Publication practice in Taxonomy: Global inequalities and potential bias against negative results

Rodrigo Brincalepe Salvador* (Corresponding author), Daniel Caracanhas Cavallari, Douglas Rands, Barbara Mizumo Tomotani

*Corresponding author for this work

Research output: Contribution to journal/periodicalArticleScientificpeer-review

8 Citations (Scopus)

Abstract

There is broad recognition by practicing taxonomists that the field is going through a crisis, which has been dubbed the “taxonomic impediment”. There are many aspects involved in said crisis, but publication practices in taxonomy are often neglected or relegated to the backseat. We provide an initial foray into this topic via a worldwide survey with taxonomists, spanning all botanical and zoological groups, and career stages. Demographically, most of the respondents identified themselves as males (70%), working in Europe or North America (68%), in universities (50%) or museums (27%). Over half of the respondents are established/late-career researchers (only about 25% of full professors were female), with a low number of early-career researchers and graduate students (i.e., taxonomists in training). Nearly 61% of the men acquired their highest title at least eleven years ago, while only 41% of the women did so. Nearly 92% of the respondents have published new species descriptions, while around 60% and 26% have synonymized, respectively, species-level or subspecies-level taxa. In general, respondents perceive the act of describing new species to be easier than synonymizing species (p = 0.05). Established/late-career researchers and male researchers, particularly in Oceania and North America, found it easier to publish nomenclatural acts such as new species descriptions, while early-career researchers had their acts contested more often. Our results reaffirm the low academic recognition of the field, the lack of funding for research and publishing charges especially in the Global South, and the difficulty in finding specialized outlets (and the low impact factor of those journals) as persistent issues in taxonomy. Other significant problems raised by respondents include ethical issues in the peer-review process, a bias against newcomers in the field coming either from established researchers or committees, and taxonomic vandalism.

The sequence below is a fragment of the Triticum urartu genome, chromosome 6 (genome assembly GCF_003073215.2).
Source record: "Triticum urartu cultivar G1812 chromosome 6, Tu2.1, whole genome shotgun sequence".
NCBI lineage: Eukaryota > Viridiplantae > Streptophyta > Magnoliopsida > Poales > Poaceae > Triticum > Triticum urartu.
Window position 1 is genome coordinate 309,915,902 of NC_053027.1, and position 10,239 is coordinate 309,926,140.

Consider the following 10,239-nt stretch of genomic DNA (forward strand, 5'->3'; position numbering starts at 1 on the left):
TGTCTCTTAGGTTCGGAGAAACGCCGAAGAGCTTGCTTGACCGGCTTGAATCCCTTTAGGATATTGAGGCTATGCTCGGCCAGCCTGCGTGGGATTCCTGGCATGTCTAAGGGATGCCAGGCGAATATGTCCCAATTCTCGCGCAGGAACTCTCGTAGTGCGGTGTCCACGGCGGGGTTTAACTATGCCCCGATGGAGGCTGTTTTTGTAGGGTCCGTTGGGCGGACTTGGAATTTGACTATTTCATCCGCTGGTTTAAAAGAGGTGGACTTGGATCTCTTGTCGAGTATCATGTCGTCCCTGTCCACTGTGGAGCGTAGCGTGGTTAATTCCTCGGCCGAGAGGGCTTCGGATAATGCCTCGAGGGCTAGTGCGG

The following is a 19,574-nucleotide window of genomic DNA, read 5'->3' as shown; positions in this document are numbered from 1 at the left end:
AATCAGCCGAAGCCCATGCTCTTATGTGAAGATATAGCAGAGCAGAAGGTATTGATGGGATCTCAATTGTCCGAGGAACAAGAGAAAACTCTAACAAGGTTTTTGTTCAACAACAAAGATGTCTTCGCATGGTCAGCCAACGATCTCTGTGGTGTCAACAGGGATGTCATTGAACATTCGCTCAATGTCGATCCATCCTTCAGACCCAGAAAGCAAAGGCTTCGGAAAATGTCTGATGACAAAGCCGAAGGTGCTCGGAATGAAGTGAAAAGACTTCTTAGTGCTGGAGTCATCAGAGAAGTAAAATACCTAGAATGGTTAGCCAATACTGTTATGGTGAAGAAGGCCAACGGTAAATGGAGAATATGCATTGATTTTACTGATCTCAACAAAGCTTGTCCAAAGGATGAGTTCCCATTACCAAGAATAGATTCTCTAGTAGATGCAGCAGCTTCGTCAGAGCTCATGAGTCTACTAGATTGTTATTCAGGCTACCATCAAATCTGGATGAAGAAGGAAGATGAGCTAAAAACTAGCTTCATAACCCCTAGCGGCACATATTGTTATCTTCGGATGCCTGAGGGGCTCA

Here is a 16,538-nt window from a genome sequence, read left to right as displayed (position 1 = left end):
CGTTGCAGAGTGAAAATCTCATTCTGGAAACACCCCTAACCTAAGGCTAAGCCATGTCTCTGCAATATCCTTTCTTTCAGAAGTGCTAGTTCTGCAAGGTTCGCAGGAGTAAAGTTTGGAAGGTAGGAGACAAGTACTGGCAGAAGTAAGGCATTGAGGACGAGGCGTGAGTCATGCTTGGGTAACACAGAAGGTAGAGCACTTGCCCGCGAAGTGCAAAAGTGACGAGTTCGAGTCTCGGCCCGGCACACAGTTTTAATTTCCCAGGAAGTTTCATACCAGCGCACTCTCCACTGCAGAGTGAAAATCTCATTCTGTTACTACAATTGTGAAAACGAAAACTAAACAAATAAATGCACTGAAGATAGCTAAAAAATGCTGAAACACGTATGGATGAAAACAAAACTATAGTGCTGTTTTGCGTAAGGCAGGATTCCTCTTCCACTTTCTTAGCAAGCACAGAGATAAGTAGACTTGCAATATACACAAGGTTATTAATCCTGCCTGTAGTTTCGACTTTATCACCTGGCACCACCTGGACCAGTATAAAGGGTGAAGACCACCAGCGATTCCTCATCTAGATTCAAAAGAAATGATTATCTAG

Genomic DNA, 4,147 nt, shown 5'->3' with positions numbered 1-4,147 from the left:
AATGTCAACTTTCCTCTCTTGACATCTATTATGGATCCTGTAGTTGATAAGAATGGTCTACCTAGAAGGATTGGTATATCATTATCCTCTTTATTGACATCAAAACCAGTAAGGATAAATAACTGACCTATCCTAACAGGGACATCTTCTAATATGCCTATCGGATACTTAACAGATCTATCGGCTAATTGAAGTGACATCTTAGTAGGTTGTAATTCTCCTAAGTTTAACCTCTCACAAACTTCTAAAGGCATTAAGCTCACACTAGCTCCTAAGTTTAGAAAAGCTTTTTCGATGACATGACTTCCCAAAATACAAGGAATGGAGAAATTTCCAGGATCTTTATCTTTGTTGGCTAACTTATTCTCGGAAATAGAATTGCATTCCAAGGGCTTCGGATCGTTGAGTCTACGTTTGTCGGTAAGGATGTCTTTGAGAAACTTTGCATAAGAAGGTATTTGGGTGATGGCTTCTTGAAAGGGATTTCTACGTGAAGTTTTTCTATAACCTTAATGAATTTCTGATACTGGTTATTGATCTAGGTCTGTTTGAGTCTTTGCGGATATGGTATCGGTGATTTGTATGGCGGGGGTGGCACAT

Original languageEnglish
Article numbere0269246
Pages (from-to)e0269246
JournalPLoS One
Volume17
Issue number6
DOIs
Publication statusPublished - 01 Jun 2022

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